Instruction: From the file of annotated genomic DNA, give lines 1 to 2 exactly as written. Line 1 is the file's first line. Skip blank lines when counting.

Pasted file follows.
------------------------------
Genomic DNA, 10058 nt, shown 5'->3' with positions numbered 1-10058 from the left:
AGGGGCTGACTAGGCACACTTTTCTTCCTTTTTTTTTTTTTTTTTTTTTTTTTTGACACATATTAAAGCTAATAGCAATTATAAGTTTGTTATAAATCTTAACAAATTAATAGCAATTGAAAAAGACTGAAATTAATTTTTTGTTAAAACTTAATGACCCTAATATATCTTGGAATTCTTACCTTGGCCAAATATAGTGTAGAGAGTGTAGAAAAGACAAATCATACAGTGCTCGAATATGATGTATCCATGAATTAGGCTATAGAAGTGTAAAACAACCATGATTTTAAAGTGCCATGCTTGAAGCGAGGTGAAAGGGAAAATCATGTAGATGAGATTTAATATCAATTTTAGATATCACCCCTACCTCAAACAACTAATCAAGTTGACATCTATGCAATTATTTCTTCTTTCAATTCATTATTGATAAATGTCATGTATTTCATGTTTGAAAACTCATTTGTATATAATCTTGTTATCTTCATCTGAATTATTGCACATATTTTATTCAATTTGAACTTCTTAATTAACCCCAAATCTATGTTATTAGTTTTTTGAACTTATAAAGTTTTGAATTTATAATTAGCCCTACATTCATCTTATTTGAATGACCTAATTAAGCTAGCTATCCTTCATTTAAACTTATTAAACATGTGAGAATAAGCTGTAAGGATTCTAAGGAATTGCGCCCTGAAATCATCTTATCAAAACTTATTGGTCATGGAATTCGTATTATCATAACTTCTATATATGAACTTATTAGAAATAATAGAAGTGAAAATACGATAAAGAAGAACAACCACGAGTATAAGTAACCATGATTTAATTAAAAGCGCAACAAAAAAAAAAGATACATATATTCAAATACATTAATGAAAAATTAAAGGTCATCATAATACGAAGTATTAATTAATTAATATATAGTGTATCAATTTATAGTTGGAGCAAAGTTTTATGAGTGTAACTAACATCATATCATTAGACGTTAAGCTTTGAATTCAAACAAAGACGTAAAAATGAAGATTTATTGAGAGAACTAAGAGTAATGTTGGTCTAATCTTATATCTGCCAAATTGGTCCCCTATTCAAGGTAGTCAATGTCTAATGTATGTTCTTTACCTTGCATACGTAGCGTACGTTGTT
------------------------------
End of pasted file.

Genomic DNA, 10058 nt, shown 5'->3' with positions numbered 1-10058 from the left:
AGGGGCTGACTAGGCACACTTTTCTTCCTTTTTTTTTTTTTTTTTTTTTTTTTTGACACATATTAAAGCTAATAGCAATTATAAGTTTGTTATAAATCTTAACAAATTAATAGCAATTGAAAAAGACTGAAATTAATTTTTTGTTAAAACTTAATGACCCTAATATATCTTGGAATTCTTACCTTGGCCAAATATAGTGTAGAGAGTGTAGAAAAGACAAATCATACAGTGCTCGAATATGATGTATCCATGAATTAGGCTATAGAAGTGTAAAACAACCATGATTTTAAAGTGCCATGCTTGAAGCGAGGTGAAAGGGAAAATCATGTAGATGAGATTTAATATCAATTTTAGATATCACCCCTACCTCAAACAACTAATCAAGTTGACATCTATGCAATTATTTCTTCTTTCAATTCATTATTGATAAATGTCATGTATTTCATGTTTGAAAACTCATTTGTATATAATCTTGTTATCTTCATCTGAATTATTGCACATATTTTATTCAATTTGAACTTCTTAATTAACCCCAAATCTATGTTATTAGTTTTTTGAACTTATAAAGTTTTGAATTTATAATTAGCCCTACATTCATCTTATTTGAATGACCTAATTAAGCTAGCTATCCTTCATTTAAACTTATTAAACATGTGAGAATAAGCTGTAAGGATTCTAAGGAATTGCGCCCTGAAATCATCTTATCAAAACTTATTGGTCATGGAATTCGTATTATCATAACTTCTATATATGAACTTATTAGAAATAATAGAAGTGAAAATACGATAAAGAAGAACAACCACGAGTATAAGTAACCATGATTTAATTAAAAGCGCAACAAAAAAAAAAGATACATATATTCAAATACATTAATGAAAAATTAAAGGTCATCATAATACGAAGTATTAATTAATTAATATATAGTGTATCAATTTATAGTTGGAGCAAAGTTTTATGAGTGTAACTAACATCATATCATTAGACGTTAAGCTTTGAATTCAAACAAAGACGTAAAAATGAAGATTTATTGAGAGAACTAAGAGTAATGTTGGTCTAATCTTATATCTGCCAAATTGGTCCCCTATTCAAGGTAGTCAATGTCTAATGTATGTTCTTTACCTTGCATACGTAGCGTACGTTGTT